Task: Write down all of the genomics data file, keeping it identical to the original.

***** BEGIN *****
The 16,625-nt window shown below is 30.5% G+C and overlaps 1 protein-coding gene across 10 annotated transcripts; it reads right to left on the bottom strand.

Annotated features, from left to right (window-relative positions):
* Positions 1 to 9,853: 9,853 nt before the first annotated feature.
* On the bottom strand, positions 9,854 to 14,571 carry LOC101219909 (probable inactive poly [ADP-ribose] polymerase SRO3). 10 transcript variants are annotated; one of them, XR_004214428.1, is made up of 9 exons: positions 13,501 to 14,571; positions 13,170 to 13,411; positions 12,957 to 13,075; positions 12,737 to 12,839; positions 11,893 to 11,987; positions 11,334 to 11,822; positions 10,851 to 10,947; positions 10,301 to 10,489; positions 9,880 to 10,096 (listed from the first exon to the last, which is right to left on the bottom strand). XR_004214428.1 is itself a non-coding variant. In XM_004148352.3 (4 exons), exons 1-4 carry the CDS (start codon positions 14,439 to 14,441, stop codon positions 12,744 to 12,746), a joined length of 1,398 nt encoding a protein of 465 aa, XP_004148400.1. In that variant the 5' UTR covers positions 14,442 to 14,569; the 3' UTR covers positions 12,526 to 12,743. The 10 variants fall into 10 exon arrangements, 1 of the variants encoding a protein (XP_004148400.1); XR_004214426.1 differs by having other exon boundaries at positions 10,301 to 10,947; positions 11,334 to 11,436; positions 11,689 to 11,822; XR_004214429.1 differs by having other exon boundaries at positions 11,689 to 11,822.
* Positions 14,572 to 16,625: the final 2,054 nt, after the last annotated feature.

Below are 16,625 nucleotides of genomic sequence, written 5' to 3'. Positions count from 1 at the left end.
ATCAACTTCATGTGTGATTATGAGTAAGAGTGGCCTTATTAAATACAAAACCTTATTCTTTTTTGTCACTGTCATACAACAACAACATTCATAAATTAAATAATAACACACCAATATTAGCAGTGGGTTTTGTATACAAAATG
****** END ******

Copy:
The 16,625-nt window shown below is 30.5% G+C and overlaps 1 protein-coding gene across 10 annotated transcripts; it reads right to left on the bottom strand.

Annotated features, from left to right (window-relative positions):
* Positions 1 to 9,853: 9,853 nt before the first annotated feature.
* On the bottom strand, positions 9,854 to 14,571 carry LOC101219909 (probable inactive poly [ADP-ribose] polymerase SRO3). 10 transcript variants are annotated; one of them, XR_004214428.1, is made up of 9 exons: positions 13,501 to 14,571; positions 13,170 to 13,411; positions 12,957 to 13,075; positions 12,737 to 12,839; positions 11,893 to 11,987; positions 11,334 to 11,822; positions 10,851 to 10,947; positions 10,301 to 10,489; positions 9,880 to 10,096 (listed from the first exon to the last, which is right to left on the bottom strand). XR_004214428.1 is itself a non-coding variant. In XM_004148352.3 (4 exons), exons 1-4 carry the CDS (start codon positions 14,439 to 14,441, stop codon positions 12,744 to 12,746), a joined length of 1,398 nt encoding a protein of 465 aa, XP_004148400.1. In that variant the 5' UTR covers positions 14,442 to 14,569; the 3' UTR covers positions 12,526 to 12,743. The 10 variants fall into 10 exon arrangements, 1 of the variants encoding a protein (XP_004148400.1); XR_004214426.1 differs by having other exon boundaries at positions 10,301 to 10,947; positions 11,334 to 11,436; positions 11,689 to 11,822; XR_004214429.1 differs by having other exon boundaries at positions 11,689 to 11,822.
* Positions 14,572 to 16,625: the final 2,054 nt, after the last annotated feature.

Below are 16,625 nucleotides of genomic sequence, written 5' to 3'. Positions count from 1 at the left end.
ATCAACTTCATGTGTGATTATGAGTAAGAGTGGCCTTATTAAATACAAAACCTTATTCTTTTTTGTCACTGTCATACAACAACAACATTCATAAATTAAATAATAACACACCAATATTAGCAGTGGGTTTTGTATACAAAATG